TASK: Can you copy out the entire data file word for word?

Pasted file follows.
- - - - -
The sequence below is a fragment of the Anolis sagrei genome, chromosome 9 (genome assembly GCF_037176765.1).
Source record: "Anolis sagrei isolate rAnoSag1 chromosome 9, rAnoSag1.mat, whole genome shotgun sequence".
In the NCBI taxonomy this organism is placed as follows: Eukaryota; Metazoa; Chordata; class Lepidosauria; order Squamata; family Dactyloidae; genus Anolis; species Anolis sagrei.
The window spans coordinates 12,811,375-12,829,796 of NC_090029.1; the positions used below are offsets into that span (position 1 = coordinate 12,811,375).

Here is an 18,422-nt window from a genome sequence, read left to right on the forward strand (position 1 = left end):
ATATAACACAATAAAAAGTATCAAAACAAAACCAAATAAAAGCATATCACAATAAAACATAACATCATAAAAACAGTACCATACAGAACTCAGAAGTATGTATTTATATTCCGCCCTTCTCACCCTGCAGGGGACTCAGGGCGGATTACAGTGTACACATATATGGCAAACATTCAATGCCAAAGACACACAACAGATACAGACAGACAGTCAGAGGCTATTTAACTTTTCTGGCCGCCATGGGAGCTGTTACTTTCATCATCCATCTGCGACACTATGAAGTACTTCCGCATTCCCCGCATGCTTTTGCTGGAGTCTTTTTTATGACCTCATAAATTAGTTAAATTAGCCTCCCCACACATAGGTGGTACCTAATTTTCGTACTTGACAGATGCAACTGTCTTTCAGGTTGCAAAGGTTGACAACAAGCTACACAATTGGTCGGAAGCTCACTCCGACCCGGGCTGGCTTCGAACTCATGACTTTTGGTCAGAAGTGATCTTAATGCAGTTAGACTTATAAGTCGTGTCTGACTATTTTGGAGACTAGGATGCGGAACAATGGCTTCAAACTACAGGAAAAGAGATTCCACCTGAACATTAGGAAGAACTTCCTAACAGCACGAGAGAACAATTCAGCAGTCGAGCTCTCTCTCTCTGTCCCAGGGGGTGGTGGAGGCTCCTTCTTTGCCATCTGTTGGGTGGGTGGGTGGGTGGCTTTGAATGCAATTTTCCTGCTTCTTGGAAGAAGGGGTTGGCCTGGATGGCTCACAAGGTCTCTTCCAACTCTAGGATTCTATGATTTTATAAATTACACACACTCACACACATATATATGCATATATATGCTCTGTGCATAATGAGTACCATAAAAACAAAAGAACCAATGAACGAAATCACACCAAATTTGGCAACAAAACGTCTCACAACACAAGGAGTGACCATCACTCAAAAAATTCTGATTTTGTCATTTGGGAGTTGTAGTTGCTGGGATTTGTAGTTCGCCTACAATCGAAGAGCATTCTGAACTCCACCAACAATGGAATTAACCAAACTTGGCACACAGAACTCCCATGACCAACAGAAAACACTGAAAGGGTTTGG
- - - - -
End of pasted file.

The sequence below is a fragment of the Anolis sagrei genome, chromosome 9 (genome assembly GCF_037176765.1).
Source record: "Anolis sagrei isolate rAnoSag1 chromosome 9, rAnoSag1.mat, whole genome shotgun sequence".
In the NCBI taxonomy this organism is placed as follows: Eukaryota; Metazoa; Chordata; class Lepidosauria; order Squamata; family Dactyloidae; genus Anolis; species Anolis sagrei.
The window spans coordinates 12,811,375-12,829,796 of NC_090029.1; the positions used below are offsets into that span (position 1 = coordinate 12,811,375).

Here is an 18,422-nt window from a genome sequence, read left to right on the forward strand (position 1 = left end):
ATATAACACAATAAAAAGTATCAAAACAAAACCAAATAAAAGCATATCACAATAAAACATAACATCATAAAAACAGTACCATACAGAACTCAGAAGTATGTATTTATATTCCGCCCTTCTCACCCTGCAGGGGACTCAGGGCGGATTACAGTGTACACATATATGGCAAACATTCAATGCCAAAGACACACAACAGATACAGACAGACAGTCAGAGGCTATTTAACTTTTCTGGCCGCCATGGGAGCTGTTACTTTCATCATCCATCTGCGACACTATGAAGTACTTCCGCATTCCCCGCATGCTTTTGCTGGAGTCTTTTTTATGACCTCATAAATTAGTTAAATTAGCCTCCCCACACATAGGTGGTACCTAATTTTCGTACTTGACAGATGCAACTGTCTTTCAGGTTGCAAAGGTTGACAACAAGCTACACAATTGGTCGGAAGCTCACTCCGACCCGGGCTGGCTTCGAACTCATGACTTTTGGTCAGAAGTGATCTTAATGCAGTTAGACTTATAAGTCGTGTCTGACTATTTTGGAGACTAGGATGCGGAACAATGGCTTCAAACTACAGGAAAAGAGATTCCACCTGAACATTAGGAAGAACTTCCTAACAGCACGAGAGAACAATTCAGCAGTCGAGCTCTCTCTCTCTGTCCCAGGGGGTGGTGGAGGCTCCTTCTTTGCCATCTGTTGGGTGGGTGGGTGGGTGGCTTTGAATGCAATTTTCCTGCTTCTTGGAAGAAGGGGTTGGCCTGGATGGCTCACAAGGTCTCTTCCAACTCTAGGATTCTATGATTTTATAAATTACACACACTCACACACATATATATGCATATATATGCTCTGTGCATAATGAGTACCATAAAAACAAAAGAACCAATGAACGAAATCACACCAAATTTGGCAACAAAACGTCTCACAACACAAGGAGTGACCATCACTCAAAAAATTCTGATTTTGTCATTTGGGAGTTGTAGTTGCTGGGATTTGTAGTTCGCCTACAATCGAAGAGCATTCTGAACTCCACCAACAATGGAATTAACCAAACTTGGCACACAGAACTCCCATGACCAACAGAAAACACTGAAAGGGTTTGG